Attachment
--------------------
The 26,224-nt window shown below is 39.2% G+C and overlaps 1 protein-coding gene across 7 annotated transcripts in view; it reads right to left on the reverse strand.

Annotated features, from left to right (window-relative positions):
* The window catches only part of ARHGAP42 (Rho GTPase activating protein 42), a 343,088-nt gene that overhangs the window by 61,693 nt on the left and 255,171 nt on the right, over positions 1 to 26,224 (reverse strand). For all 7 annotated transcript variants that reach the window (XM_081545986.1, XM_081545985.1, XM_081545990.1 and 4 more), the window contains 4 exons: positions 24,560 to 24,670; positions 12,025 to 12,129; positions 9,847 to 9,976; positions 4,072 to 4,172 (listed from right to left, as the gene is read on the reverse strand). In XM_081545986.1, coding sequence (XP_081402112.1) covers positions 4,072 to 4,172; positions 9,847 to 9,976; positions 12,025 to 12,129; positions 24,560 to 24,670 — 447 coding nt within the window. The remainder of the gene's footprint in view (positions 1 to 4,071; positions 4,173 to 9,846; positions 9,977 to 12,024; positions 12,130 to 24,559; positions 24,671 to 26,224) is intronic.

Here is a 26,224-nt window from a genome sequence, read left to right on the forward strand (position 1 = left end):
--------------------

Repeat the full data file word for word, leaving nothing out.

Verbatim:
The 26,224-nt window shown below is 39.2% G+C and overlaps 1 protein-coding gene across 7 annotated transcripts in view; it reads right to left on the reverse strand.

Annotated features, from left to right (window-relative positions):
* The window catches only part of ARHGAP42 (Rho GTPase activating protein 42), a 343,088-nt gene that overhangs the window by 61,693 nt on the left and 255,171 nt on the right, over positions 1 to 26,224 (reverse strand). For all 7 annotated transcript variants that reach the window (XM_081545986.1, XM_081545985.1, XM_081545990.1 and 4 more), the window contains 4 exons: positions 24,560 to 24,670; positions 12,025 to 12,129; positions 9,847 to 9,976; positions 4,072 to 4,172 (listed from right to left, as the gene is read on the reverse strand). In XM_081545986.1, coding sequence (XP_081402112.1) covers positions 4,072 to 4,172; positions 9,847 to 9,976; positions 12,025 to 12,129; positions 24,560 to 24,670 — 447 coding nt within the window. The remainder of the gene's footprint in view (positions 1 to 4,071; positions 4,173 to 9,846; positions 9,977 to 12,024; positions 12,130 to 24,559; positions 24,671 to 26,224) is intronic.

Here is a 26,224-nt window from a genome sequence, read left to right on the forward strand (position 1 = left end):